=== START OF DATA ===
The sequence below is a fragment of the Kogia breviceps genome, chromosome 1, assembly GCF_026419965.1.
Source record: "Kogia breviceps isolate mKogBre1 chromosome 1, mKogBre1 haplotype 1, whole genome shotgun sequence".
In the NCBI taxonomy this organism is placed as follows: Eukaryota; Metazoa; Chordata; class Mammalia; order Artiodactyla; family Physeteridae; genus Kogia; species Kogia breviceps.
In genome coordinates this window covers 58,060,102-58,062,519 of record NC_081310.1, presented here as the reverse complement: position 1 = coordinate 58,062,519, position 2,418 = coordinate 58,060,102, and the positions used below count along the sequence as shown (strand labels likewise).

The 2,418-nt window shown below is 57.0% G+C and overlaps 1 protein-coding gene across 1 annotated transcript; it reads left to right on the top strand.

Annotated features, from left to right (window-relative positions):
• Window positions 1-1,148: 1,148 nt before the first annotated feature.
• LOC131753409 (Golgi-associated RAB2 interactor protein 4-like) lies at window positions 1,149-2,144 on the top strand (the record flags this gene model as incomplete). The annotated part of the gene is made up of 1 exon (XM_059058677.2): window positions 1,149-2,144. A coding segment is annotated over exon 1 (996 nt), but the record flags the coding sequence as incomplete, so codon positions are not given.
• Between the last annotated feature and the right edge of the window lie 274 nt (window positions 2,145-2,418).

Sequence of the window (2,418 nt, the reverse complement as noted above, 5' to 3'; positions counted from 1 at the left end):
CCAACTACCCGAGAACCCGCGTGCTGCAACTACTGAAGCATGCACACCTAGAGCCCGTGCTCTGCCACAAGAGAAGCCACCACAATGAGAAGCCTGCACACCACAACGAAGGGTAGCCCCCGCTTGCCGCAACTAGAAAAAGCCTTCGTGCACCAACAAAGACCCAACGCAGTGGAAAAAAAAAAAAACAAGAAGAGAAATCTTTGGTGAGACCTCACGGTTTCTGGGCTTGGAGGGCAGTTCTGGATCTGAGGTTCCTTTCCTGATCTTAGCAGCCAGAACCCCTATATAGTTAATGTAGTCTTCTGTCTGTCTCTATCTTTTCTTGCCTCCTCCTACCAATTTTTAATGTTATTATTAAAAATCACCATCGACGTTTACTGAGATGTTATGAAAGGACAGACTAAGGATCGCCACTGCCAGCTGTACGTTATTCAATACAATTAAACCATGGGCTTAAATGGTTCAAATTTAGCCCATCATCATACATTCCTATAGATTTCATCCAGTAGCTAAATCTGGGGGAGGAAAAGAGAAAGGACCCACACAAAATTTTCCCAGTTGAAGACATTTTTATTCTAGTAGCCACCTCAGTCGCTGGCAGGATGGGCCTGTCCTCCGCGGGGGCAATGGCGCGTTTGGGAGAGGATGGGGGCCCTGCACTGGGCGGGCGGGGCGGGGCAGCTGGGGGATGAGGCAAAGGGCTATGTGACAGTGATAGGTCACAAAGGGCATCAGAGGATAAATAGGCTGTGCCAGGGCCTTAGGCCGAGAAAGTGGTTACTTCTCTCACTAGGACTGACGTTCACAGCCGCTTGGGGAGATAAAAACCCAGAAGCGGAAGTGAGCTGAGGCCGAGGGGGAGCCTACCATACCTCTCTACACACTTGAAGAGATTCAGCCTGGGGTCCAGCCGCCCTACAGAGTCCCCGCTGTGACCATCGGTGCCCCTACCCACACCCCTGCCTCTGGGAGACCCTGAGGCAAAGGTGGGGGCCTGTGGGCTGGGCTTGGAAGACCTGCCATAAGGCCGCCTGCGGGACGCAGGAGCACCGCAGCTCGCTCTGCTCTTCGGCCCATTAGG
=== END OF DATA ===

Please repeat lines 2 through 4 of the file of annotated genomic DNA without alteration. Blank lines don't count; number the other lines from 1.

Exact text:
Source record: "Kogia breviceps isolate mKogBre1 chromosome 1, mKogBre1 haplotype 1, whole genome shotgun sequence".
In the NCBI taxonomy this organism is placed as follows: Eukaryota; Metazoa; Chordata; class Mammalia; order Artiodactyla; family Physeteridae; genus Kogia; species Kogia breviceps.
In genome coordinates this window covers 58,060,102-58,062,519 of record NC_081310.1, presented here as the reverse complement: position 1 = coordinate 58,062,519, position 2,418 = coordinate 58,060,102, and the positions used below count along the sequence as shown (strand labels likewise).